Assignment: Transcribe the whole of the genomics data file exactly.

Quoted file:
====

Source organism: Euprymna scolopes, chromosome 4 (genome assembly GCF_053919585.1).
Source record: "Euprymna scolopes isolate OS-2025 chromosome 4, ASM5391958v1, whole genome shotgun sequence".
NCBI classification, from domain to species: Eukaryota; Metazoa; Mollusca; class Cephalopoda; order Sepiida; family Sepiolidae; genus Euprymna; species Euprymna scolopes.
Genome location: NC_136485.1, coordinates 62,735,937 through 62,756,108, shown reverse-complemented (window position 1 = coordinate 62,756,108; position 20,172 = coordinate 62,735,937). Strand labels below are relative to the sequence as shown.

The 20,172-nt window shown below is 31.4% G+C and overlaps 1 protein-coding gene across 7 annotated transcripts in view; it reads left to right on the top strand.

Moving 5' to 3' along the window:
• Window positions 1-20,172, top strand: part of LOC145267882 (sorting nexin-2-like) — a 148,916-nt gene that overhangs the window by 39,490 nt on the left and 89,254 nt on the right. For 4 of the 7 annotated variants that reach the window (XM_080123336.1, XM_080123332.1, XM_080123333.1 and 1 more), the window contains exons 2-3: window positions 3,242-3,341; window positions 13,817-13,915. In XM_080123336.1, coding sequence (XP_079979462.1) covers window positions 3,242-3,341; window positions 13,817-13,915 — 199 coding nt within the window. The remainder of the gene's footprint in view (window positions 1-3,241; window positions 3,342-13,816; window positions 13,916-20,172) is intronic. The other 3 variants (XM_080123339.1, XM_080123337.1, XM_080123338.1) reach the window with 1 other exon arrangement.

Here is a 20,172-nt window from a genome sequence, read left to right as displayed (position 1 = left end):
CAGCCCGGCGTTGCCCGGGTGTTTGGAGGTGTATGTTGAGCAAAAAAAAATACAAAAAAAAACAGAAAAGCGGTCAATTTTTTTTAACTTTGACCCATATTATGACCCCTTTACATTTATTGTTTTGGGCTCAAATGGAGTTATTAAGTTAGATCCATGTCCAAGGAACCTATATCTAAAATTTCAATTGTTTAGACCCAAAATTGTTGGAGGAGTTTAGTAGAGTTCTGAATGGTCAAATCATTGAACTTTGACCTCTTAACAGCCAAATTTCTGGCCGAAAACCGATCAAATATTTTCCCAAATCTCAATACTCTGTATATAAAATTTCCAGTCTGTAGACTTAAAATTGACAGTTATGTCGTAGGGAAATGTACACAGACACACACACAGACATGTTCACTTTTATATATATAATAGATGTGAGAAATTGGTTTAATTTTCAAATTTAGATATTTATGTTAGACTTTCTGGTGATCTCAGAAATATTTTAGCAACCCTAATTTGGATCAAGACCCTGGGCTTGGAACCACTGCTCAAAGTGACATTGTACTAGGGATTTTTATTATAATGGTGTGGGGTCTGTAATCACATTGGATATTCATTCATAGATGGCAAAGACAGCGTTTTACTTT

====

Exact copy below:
Source organism: Euprymna scolopes, chromosome 4 (genome assembly GCF_053919585.1).
Source record: "Euprymna scolopes isolate OS-2025 chromosome 4, ASM5391958v1, whole genome shotgun sequence".
NCBI classification, from domain to species: Eukaryota; Metazoa; Mollusca; class Cephalopoda; order Sepiida; family Sepiolidae; genus Euprymna; species Euprymna scolopes.
Genome location: NC_136485.1, coordinates 62,735,937 through 62,756,108, shown reverse-complemented (window position 1 = coordinate 62,756,108; position 20,172 = coordinate 62,735,937). Strand labels below are relative to the sequence as shown.

The 20,172-nt window shown below is 31.4% G+C and overlaps 1 protein-coding gene across 7 annotated transcripts in view; it reads left to right on the top strand.

Moving 5' to 3' along the window:
• Window positions 1-20,172, top strand: part of LOC145267882 (sorting nexin-2-like) — a 148,916-nt gene that overhangs the window by 39,490 nt on the left and 89,254 nt on the right. For 4 of the 7 annotated variants that reach the window (XM_080123336.1, XM_080123332.1, XM_080123333.1 and 1 more), the window contains exons 2-3: window positions 3,242-3,341; window positions 13,817-13,915. In XM_080123336.1, coding sequence (XP_079979462.1) covers window positions 3,242-3,341; window positions 13,817-13,915 — 199 coding nt within the window. The remainder of the gene's footprint in view (window positions 1-3,241; window positions 3,342-13,816; window positions 13,916-20,172) is intronic. The other 3 variants (XM_080123339.1, XM_080123337.1, XM_080123338.1) reach the window with 1 other exon arrangement.

Here is a 20,172-nt window from a genome sequence, read left to right as displayed (position 1 = left end):
CAGCCCGGCGTTGCCCGGGTGTTTGGAGGTGTATGTTGAGCAAAAAAAAATACAAAAAAAAACAGAAAAGCGGTCAATTTTTTTTAACTTTGACCCATATTATGACCCCTTTACATTTATTGTTTTGGGCTCAAATGGAGTTATTAAGTTAGATCCATGTCCAAGGAACCTATATCTAAAATTTCAATTGTTTAGACCCAAAATTGTTGGAGGAGTTTAGTAGAGTTCTGAATGGTCAAATCATTGAACTTTGACCTCTTAACAGCCAAATTTCTGGCCGAAAACCGATCAAATATTTTCCCAAATCTCAATACTCTGTATATAAAATTTCCAGTCTGTAGACTTAAAATTGACAGTTATGTCGTAGGGAAATGTACACAGACACACACACAGACATGTTCACTTTTATATATATAATAGATGTGAGAAATTGGTTTAATTTTCAAATTTAGATATTTATGTTAGACTTTCTGGTGATCTCAGAAATATTTTAGCAACCCTAATTTGGATCAAGACCCTGGGCTTGGAACCACTGCTCAAAGTGACATTGTACTAGGGATTTTTATTATAATGGTGTGGGGTCTGTAATCACATTGGATATTCATTCATAGATGGCAAAGACAGCGTTTTACTTT